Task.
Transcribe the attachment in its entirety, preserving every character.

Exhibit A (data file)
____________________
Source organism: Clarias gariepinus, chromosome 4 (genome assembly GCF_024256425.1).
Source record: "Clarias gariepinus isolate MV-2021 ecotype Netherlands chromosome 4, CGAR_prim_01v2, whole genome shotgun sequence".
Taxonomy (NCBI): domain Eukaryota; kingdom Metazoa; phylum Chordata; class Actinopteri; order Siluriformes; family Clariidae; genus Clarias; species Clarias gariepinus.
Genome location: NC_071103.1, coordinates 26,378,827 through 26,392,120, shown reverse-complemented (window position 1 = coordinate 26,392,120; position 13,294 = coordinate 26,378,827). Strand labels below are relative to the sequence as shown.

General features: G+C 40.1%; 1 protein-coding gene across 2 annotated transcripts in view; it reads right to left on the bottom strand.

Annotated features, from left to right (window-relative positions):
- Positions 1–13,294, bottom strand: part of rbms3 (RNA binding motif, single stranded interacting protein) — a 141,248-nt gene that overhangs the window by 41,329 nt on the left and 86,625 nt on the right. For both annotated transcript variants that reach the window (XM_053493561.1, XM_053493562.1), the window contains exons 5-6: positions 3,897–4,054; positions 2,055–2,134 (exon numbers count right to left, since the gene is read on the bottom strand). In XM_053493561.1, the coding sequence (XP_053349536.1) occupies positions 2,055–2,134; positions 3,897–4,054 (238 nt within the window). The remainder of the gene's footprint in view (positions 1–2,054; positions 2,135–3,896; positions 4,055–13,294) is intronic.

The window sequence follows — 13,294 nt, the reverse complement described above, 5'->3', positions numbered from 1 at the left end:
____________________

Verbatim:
Source organism: Clarias gariepinus, chromosome 4 (genome assembly GCF_024256425.1).
Source record: "Clarias gariepinus isolate MV-2021 ecotype Netherlands chromosome 4, CGAR_prim_01v2, whole genome shotgun sequence".
Taxonomy (NCBI): domain Eukaryota; kingdom Metazoa; phylum Chordata; class Actinopteri; order Siluriformes; family Clariidae; genus Clarias; species Clarias gariepinus.
Genome location: NC_071103.1, coordinates 26,378,827 through 26,392,120, shown reverse-complemented (window position 1 = coordinate 26,392,120; position 13,294 = coordinate 26,378,827). Strand labels below are relative to the sequence as shown.

General features: G+C 40.1%; 1 protein-coding gene across 2 annotated transcripts in view; it reads right to left on the bottom strand.

Annotated features, from left to right (window-relative positions):
- Positions 1–13,294, bottom strand: part of rbms3 (RNA binding motif, single stranded interacting protein) — a 141,248-nt gene that overhangs the window by 41,329 nt on the left and 86,625 nt on the right. For both annotated transcript variants that reach the window (XM_053493561.1, XM_053493562.1), the window contains exons 5-6: positions 3,897–4,054; positions 2,055–2,134 (exon numbers count right to left, since the gene is read on the bottom strand). In XM_053493561.1, the coding sequence (XP_053349536.1) occupies positions 2,055–2,134; positions 3,897–4,054 (238 nt within the window). The remainder of the gene's footprint in view (positions 1–2,054; positions 2,135–3,896; positions 4,055–13,294) is intronic.

The window sequence follows — 13,294 nt, the reverse complement described above, 5'->3', positions numbered from 1 at the left end: